Sunday, September 8, 2013

Slow Learner

In today’s “micro-wave”, instant gratification, drive-thru culture it is very out of fashion to learn slowly. But truth be told, I am a slow learner. Thankfully, I had a slow teacher.

My dad had a rule in our family that said, “If you want to play a game, ask me and I will stop what I’m doing and play.” He stuck to that rule, even with five children who liked to play games. It is a small wonder that Dad accomplished anything other than playing games. He also had another rule: “I will never LET you win – you must LEARN to win.”  And believe me; Dad was hard to beat at any game. We have long thought that he had a close connection with the “game-gods”.

Learning to play chess, and play it well, has proven to be a life long journey. I started when I was six and Dad never let me win. The first time we played he had four pieces on the board while I had all of my pieces. He taught me how the pieces moved and a little bit about strategy. He beat me over and over again with his four pieces. Sometimes he would have his king, a bishop and two pawns other times he’d switch the bishop for a knight or a rook. But he always had only four pieces on the board until I could beat him with the four pieces. Then he would add two more, and then two more . . . you get the picture. This went on for hours, weeks and years of my childhood.

He also played with my brother Chris. I would watch them play for hours too. Chris was seven years older than me and had been playing much longer, so I got to watch “real” games. We never played with a timer. We just sat staring at the board contemplating our next move for as long as it would take. Dad always stuck with us.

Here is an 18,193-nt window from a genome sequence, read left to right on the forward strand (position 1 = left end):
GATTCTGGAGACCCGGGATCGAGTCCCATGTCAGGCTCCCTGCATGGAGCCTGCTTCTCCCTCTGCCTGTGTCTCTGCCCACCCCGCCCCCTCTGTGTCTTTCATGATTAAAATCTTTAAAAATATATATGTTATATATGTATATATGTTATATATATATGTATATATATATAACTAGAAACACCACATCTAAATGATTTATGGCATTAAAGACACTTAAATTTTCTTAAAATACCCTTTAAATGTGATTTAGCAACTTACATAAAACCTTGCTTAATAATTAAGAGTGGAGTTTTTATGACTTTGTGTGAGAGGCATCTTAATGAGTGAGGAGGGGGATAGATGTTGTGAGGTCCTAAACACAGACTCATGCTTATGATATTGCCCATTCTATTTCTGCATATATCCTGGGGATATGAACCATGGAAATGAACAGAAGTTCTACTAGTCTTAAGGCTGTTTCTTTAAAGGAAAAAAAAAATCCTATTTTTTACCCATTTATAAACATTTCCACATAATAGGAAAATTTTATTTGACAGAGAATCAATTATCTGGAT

Sometimes after I made a move Dad would say, “Are you sure about that one?” I’d stare at the board some more to determine whether or not I was sure. His asking didn’t necessarily mean that my move was wrong; he just wanted me to be decisive in my thinking and not second guess myself. So he’d challenge my thinking until I was certain I’d made the right move. Sometimes I was right and other times I was wrong, but either way I learned to stick to my answer and learn from my success or my mistake.

By the time I graduated from high school and went off to college I was finally playing Dad with all of his pieces on the board. I just couldn’t beat him. I found this incredibly frustrating! But in college I found Margie. She played chess, and we were more equally matched. We played a lot, and we each continued to get better. Sometimes she’d make a move and I’d ask, “Are you sure about that?” You see, I’d learned something from my dad along the way, and even my friends gained the benefit of his patient teaching, through me.

Christmas break of my sophomore year in college I arrived home and called out to my Dad, “Let’s play chess!”  He quickly picked up the board and asked, “How many pieces do I get?” I answered, “All of them.” He looked quite surprised as I set up the board.

I don’t remember how long the game took but I remember asking him a time or two, “Are you sure about that?” He laughed and said, “Yes. I am sure.” I then promptly beat him. I was 19 years old. It had only taken me 13 years to beat him with all of his pieces.

I wish I could say that I continued to beat him, but that would not be the truth. We continued to play for years until his Parkinson’s disease made it too difficult to manage the pieces. He beat me far more times than I beat him. I was a slow learner and he was a patient teacher.

So here is what I know from learning to play chess with Dad:

Being a slow learner is not a bad thing.
Think things through.
Plan your strategy.
Be decisive.
And if you’re wrong, learn from your mistake and try again.

Perhaps Dad’s rule to always play a game with his kids taught us more than just how to play a game.


© 09.08.2013 Martha Reed Johnson